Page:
Signs & Wonders
Topic: Signs & Wonders Passage: Acts 5:12–5:17
12 Now many signs and wonders were regularly done among the people by the hands of the apostles. And they were all together in Solomon’s Portico. 13 None of the rest dared join them, but the people held them in high esteem. 14 And more than ever believers were added to the Lord, multitudes of both men and women, 15 so that they even carried out the sick into the streets and laid them on cots and mats, that as Peter came by at least his shadow might fall on some of them. 16 The people also gathered from the towns around Jerusalem, bringing the sick and those afflicted with unclean spirits, and they were all healed.
Signs and wonders. The apostles perform many signs and wonders. Anybody who takes seriously the first verse in their Bible, shouldn’t be alarmed. If God created the heavens and the earth from nothing (Gen 1:1; Heb 11:3), the miraculous is easy to accept. Christians agree that God is able to perform signs and wonders.
But Christians haven’t always agreed on the place of signs and wonders in the church’s mission. Some elevate signs and wonders to a place of central importance. They see them as so necessary to the mission that without them our evangelism will prove defective and our religion powerless. Others have rightly exposed this error, but past abuses—as well as present disappointments—make some leery to even pray for the miraculous. Still others argue that signs and wonders were limited to a special period in God’s plan of salvation, but that period is now over. Or is it, we must ask?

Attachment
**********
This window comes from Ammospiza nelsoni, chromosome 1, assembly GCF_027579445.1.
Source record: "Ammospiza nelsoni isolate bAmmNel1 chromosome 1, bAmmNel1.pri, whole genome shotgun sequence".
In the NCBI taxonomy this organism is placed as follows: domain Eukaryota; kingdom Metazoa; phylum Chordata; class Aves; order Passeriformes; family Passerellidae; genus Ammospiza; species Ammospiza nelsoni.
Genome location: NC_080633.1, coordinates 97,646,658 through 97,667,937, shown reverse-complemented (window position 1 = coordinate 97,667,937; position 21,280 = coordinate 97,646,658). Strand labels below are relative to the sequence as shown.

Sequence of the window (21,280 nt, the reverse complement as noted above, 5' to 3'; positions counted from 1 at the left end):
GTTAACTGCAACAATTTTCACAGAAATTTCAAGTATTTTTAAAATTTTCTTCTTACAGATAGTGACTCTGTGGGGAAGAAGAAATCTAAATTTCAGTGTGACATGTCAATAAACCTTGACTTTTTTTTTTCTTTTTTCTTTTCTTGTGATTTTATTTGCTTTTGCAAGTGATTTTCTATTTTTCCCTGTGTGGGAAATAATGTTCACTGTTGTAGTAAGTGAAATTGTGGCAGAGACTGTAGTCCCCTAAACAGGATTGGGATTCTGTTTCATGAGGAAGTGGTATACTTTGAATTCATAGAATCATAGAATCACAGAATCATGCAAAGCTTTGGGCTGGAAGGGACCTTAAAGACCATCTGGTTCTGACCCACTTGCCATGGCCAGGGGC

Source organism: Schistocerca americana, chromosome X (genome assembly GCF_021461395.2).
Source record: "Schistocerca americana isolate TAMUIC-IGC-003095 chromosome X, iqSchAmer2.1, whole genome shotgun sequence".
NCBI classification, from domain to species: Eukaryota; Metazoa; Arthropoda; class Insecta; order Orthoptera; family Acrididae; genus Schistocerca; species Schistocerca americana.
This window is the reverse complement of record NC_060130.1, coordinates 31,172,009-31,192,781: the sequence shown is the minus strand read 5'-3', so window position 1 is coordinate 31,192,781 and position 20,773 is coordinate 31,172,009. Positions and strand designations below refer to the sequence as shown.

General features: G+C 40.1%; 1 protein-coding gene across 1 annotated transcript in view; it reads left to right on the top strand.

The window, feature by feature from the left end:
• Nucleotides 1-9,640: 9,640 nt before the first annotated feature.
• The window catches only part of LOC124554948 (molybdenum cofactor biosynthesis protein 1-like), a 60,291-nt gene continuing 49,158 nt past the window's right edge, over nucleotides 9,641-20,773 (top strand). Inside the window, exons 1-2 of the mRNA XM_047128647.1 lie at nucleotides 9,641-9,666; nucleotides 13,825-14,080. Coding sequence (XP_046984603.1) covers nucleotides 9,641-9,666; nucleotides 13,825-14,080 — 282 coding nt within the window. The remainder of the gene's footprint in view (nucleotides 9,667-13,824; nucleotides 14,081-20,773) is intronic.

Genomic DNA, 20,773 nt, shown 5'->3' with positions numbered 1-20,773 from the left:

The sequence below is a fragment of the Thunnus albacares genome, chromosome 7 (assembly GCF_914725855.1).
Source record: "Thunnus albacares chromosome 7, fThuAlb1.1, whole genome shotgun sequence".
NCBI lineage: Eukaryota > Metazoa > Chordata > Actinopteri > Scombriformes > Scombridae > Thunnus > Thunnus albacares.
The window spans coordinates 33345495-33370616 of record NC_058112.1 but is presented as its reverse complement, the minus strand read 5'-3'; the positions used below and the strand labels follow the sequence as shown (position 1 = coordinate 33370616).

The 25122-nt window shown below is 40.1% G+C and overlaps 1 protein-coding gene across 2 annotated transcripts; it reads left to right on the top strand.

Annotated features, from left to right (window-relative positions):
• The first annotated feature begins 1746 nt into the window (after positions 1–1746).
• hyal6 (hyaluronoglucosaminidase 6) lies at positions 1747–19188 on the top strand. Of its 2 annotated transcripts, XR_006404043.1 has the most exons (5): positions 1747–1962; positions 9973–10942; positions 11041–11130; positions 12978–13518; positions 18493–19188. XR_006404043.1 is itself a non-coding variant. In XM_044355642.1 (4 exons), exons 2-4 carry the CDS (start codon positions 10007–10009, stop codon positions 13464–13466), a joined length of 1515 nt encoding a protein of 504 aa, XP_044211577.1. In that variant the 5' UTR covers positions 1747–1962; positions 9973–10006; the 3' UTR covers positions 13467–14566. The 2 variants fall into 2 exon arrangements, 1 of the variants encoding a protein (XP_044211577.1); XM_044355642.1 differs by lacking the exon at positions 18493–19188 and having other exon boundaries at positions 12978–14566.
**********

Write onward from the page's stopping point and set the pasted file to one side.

I won’t pretend to answer all questions surrounding these “signs and wonders,” but I would like to build a framework for understanding them. So what we’re going to do is first understand this passage. Then we’ll look at its broader context. And lastly, I want to make eight observations toward understanding signs and wonders.
Signs & Wonders by the Hands of the Apostles
Let’s first understand the passage before us. There’s a difficulty at the end of verse 12 and the beginning of verse 13. It says, “They were all together in Solomon’s Portico. None of the rest dared join them, but the people held them in high esteem.”[i] The difficulty is determining who “they” and “them” are. “They” could be the apostles: “[The apostles] were all together…the people held [the apostles] in high esteem” Luke would then be describing God’s powerful presence among the apostles. “They” could also be the church: “[The church] were all together…None of the rest dared join [the church], but the people held [the church] in high esteem.” Luke would then be describing God’s powerful presence among the church as a whole.[ii]
Whichever you choose, the point is that God’s powerful presence made some people fairly reticent to approach. After all, didn’t God just kill Ananias and Sapphira for their hypocrisy (Acts 5:5, 10)? Great fear came upon all who heard of these things (Acts 5:11). Now we’re seeing all these signs and wonders, and people become somewhat hesitant to join this group. Many flocked to Jesus as well, but others were unsettled by him. In Mark 5:17, after Jesus sent a legion of demons out of a man; they begged Jesus to depart from their region. There’s something about God’s powerful presence that makes some fearful and reticent to approach.